I’ve really become convinced that the “atheist community” is no better than the religious community. Let’s face it, with all the idiotic drama that we see, the “atheist bigwigs” are really no different than priests and ministers. They’re preaching to their individual choirs. They have their own individual agendas and their own individual playbooks and they expect their adherents to follow their teachings to the letter. If they don’t, they get excommunicated.
Now I’m not picking specifically on PZ, although I think he’s the worst of the bunch at the moment, nor am I saying that most of the high priesthood of atheism is using their positions and influence for ill. Certainly, most of the big names on the atheism circuit, from Richard Dawkins and Sam Harris to Matt Dillahunty and Michael Shermer, they all have their group of followers, who hang on their every word. Certainly, Christopher Hitchens had a massive following before his death. I’m not saying that it’s bad that these people are popular or that people shouldn’t find what they have to say interesting and valuable, but when it starts being about the people and not about the message, there’s a problem.
And there’s a problem.
No, the problem isn’t necessarily that people get popular, it’s that people start to believe their own press. They start basking in the glow of adulation and after a while, they crave the attention. Worse, they start thinking they can do no wrong because their mindless groupies are telling them exactly that. Every word that comes out of their mouths is gold. Every concept that crosses their keyboards is perfect. However, in reality, these people are the Ron Paul of the skeptical world. They have a very few highly fanatical followers who, in the scheme of things, really don’t mean anything. They stand up before, at best, a couple of thousand atheists at these conferences and deliver talks and get standing ovations and they think that makes them leaders.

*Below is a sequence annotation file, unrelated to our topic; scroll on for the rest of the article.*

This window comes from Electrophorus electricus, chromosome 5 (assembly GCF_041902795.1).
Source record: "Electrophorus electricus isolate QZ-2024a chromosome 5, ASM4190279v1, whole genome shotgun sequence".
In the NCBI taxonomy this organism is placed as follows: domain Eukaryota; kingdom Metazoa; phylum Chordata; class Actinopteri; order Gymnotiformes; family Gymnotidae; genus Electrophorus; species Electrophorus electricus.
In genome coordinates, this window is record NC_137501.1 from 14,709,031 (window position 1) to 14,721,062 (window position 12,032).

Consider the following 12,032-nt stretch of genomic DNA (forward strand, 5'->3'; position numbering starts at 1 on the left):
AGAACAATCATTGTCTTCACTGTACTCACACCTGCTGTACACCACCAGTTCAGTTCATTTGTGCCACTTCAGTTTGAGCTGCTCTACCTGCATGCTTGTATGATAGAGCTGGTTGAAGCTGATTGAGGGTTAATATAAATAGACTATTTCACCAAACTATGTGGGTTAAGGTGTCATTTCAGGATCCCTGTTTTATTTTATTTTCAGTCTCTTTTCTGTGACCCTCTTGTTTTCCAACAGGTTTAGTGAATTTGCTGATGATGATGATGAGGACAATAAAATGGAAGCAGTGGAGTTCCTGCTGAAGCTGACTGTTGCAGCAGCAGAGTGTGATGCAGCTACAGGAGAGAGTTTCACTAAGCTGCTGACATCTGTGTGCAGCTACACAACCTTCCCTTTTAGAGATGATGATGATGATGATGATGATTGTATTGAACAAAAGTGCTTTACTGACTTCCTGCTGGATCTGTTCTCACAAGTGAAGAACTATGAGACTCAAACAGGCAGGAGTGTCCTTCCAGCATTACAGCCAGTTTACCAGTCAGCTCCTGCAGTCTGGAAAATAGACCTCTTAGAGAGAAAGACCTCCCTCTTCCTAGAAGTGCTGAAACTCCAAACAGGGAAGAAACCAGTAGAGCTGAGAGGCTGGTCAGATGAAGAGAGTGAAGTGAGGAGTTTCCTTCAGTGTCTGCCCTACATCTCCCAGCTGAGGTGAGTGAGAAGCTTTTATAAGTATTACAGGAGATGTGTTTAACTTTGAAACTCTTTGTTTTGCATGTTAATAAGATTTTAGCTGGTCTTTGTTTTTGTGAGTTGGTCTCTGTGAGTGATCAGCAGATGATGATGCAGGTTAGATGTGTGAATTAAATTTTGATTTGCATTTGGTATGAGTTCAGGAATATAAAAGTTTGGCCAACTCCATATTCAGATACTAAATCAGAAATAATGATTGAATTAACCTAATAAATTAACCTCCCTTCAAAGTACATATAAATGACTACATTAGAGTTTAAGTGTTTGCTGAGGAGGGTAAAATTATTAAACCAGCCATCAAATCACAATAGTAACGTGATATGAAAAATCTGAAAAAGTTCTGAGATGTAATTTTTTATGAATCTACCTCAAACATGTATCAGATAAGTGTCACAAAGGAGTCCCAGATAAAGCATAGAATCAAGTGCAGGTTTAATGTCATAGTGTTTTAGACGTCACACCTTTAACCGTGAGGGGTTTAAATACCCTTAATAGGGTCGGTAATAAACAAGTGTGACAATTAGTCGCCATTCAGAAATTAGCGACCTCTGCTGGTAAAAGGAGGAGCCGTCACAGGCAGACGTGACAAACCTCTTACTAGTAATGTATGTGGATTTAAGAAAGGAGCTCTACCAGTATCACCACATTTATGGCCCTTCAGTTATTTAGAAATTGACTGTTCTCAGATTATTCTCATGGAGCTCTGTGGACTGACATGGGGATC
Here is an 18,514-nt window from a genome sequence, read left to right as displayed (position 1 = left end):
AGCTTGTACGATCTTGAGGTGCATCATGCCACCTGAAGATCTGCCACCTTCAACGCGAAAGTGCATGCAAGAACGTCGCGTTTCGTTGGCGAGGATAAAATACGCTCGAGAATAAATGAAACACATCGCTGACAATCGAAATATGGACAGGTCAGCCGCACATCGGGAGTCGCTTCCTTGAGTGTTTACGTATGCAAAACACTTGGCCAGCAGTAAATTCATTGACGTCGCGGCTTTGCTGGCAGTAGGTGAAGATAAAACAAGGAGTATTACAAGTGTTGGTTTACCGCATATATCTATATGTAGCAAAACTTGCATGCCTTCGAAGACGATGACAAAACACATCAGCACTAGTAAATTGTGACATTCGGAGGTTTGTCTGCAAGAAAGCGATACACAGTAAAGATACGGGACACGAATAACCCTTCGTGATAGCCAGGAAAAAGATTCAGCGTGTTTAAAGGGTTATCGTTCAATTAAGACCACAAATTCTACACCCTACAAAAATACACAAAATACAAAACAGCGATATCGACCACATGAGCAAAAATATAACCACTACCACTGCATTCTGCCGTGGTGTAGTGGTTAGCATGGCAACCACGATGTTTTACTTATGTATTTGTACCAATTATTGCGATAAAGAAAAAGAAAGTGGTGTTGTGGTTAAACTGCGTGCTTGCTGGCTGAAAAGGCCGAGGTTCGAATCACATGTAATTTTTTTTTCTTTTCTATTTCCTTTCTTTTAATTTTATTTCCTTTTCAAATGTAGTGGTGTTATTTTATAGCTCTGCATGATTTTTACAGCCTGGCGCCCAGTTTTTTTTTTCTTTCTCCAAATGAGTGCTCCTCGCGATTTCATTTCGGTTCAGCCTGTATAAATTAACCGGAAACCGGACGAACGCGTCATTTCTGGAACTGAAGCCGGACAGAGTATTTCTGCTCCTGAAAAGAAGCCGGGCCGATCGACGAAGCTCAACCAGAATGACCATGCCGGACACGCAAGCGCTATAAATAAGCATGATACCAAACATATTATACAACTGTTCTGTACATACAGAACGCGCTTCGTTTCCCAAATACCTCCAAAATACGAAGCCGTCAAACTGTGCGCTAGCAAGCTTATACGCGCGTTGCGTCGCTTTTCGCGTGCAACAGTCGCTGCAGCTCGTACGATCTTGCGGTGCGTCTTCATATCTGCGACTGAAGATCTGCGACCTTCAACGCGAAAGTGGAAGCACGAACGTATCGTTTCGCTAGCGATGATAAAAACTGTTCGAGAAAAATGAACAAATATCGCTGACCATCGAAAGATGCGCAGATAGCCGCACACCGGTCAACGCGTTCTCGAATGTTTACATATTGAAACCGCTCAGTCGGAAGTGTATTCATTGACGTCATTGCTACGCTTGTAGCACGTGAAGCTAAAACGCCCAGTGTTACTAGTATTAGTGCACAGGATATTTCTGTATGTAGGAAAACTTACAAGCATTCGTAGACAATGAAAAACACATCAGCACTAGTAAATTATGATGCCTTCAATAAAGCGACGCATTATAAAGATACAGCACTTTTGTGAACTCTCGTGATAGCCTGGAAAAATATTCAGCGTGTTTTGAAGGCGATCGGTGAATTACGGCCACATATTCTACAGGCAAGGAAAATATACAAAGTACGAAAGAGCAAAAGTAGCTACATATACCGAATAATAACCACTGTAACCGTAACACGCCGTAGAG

In fact, isn’t that exactly what priests and ministers do every Sunday? Deliver their sermon before the flock? They stand in front of a group of people who believe what they’re saying because they’re seen as authority figures, then because people like and respect them, they think they’re qualified to make policy and tell people how to live their lives.
They’re wrong. A priest doesn’t necessarily know how to counsel someone on their finances or love life, any more than an atheist speaker necessarily knows how to lead people in political matters. But because, hey, they seem to know what they’re doing in one area, people follow them blindly in another. If you want my opinion, we ought to question everything that everyone says, no matter who says it. Richard Dawkins is an evolutionary biologist. I’ll probably trust what he says with regards to his field of expertise, although, to be honest, I’d expect his peers to review his work and turn up anything that he says that is bogus. However, I wouldn’t turn to Richard Dawkins for advice on electronics or child rearing or anything else because I don’t think that he’s an expert in any of those fields. That doesn’t mean that I dislike Dawkins, I happen to greatly admire him, but I’m a skeptic, something every single one of us is supposed to be, and I treat anything he says, outside of his specialty, with a grain of salt. The same goes for Daniel Dennett and Vic Stenger and Eugenie Scott and everyone else.
Let’s stop blindly following people just because they put on a good show on stage, or just because they agree with your views on one particular position. Question everything and every one. Doubt all claims until sufficient evidence is provided. Stop being a groupie. Stop bowing before the altar. Be an actual skeptic!
Otherwise, you’re no better than the mindless drones that fill the pews on Sunday morning.